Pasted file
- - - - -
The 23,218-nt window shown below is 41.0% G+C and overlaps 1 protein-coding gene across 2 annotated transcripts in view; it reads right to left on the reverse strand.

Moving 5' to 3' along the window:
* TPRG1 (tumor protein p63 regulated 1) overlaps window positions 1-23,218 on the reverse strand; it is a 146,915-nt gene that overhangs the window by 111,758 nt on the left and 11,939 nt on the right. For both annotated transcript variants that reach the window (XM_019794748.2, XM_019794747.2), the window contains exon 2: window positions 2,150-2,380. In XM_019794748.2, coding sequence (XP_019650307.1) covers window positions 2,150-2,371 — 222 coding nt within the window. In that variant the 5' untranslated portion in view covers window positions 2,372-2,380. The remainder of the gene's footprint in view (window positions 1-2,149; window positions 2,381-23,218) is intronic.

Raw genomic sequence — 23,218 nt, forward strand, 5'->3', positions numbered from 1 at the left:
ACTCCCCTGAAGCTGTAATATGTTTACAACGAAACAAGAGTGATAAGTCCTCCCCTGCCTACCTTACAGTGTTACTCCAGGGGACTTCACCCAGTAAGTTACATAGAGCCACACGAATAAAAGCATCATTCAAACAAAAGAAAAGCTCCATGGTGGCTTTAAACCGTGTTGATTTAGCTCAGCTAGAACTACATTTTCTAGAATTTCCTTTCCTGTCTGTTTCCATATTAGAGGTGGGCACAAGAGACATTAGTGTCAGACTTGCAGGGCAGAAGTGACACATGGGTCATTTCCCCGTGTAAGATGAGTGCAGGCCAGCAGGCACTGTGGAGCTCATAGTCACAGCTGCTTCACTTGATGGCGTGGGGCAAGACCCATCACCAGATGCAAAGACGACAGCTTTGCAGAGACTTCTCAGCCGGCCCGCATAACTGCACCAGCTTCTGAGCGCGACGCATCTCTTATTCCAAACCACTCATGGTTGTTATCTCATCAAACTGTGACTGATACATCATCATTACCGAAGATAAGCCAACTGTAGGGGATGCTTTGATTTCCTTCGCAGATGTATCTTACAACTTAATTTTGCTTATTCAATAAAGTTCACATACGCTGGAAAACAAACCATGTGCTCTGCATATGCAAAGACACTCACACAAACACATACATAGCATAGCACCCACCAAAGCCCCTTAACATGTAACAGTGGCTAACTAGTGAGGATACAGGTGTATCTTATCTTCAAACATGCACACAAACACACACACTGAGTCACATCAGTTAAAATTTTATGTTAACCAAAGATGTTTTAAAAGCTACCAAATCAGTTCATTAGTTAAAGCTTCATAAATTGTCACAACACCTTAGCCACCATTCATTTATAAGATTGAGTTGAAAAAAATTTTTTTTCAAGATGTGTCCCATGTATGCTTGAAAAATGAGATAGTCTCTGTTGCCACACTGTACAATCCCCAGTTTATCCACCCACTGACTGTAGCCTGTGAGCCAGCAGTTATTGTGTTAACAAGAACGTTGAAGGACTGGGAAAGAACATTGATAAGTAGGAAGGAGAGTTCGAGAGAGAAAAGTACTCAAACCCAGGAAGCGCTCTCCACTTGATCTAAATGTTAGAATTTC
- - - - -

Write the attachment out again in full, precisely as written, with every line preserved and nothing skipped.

The 23,218-nt window shown below is 41.0% G+C and overlaps 1 protein-coding gene across 2 annotated transcripts in view; it reads right to left on the reverse strand.

Moving 5' to 3' along the window:
* TPRG1 (tumor protein p63 regulated 1) overlaps window positions 1-23,218 on the reverse strand; it is a 146,915-nt gene that overhangs the window by 111,758 nt on the left and 11,939 nt on the right. For both annotated transcript variants that reach the window (XM_019794748.2, XM_019794747.2), the window contains exon 2: window positions 2,150-2,380. In XM_019794748.2, coding sequence (XP_019650307.1) covers window positions 2,150-2,371 — 222 coding nt within the window. In that variant the 5' untranslated portion in view covers window positions 2,372-2,380. The remainder of the gene's footprint in view (window positions 1-2,149; window positions 2,381-23,218) is intronic.

Raw genomic sequence — 23,218 nt, forward strand, 5'->3', positions numbered from 1 at the left:
ACTCCCCTGAAGCTGTAATATGTTTACAACGAAACAAGAGTGATAAGTCCTCCCCTGCCTACCTTACAGTGTTACTCCAGGGGACTTCACCCAGTAAGTTACATAGAGCCACACGAATAAAAGCATCATTCAAACAAAAGAAAAGCTCCATGGTGGCTTTAAACCGTGTTGATTTAGCTCAGCTAGAACTACATTTTCTAGAATTTCCTTTCCTGTCTGTTTCCATATTAGAGGTGGGCACAAGAGACATTAGTGTCAGACTTGCAGGGCAGAAGTGACACATGGGTCATTTCCCCGTGTAAGATGAGTGCAGGCCAGCAGGCACTGTGGAGCTCATAGTCACAGCTGCTTCACTTGATGGCGTGGGGCAAGACCCATCACCAGATGCAAAGACGACAGCTTTGCAGAGACTTCTCAGCCGGCCCGCATAACTGCACCAGCTTCTGAGCGCGACGCATCTCTTATTCCAAACCACTCATGGTTGTTATCTCATCAAACTGTGACTGATACATCATCATTACCGAAGATAAGCCAACTGTAGGGGATGCTTTGATTTCCTTCGCAGATGTATCTTACAACTTAATTTTGCTTATTCAATAAAGTTCACATACGCTGGAAAACAAACCATGTGCTCTGCATATGCAAAGACACTCACACAAACACATACATAGCATAGCACCCACCAAAGCCCCTTAACATGTAACAGTGGCTAACTAGTGAGGATACAGGTGTATCTTATCTTCAAACATGCACACAAACACACACACTGAGTCACATCAGTTAAAATTTTATGTTAACCAAAGATGTTTTAAAAGCTACCAAATCAGTTCATTAGTTAAAGCTTCATAAATTGTCACAACACCTTAGCCACCATTCATTTATAAGATTGAGTTGAAAAAAATTTTTTTTCAAGATGTGTCCCATGTATGCTTGAAAAATGAGATAGTCTCTGTTGCCACACTGTACAATCCCCAGTTTATCCACCCACTGACTGTAGCCTGTGAGCCAGCAGTTATTGTGTTAACAAGAACGTTGAAGGACTGGGAAAGAACATTGATAAGTAGGAAGGAGAGTTCGAGAGAGAAAAGTACTCAAACCCAGGAAGCGCTCTCCACTTGATCTAAATGTTAGAATTTC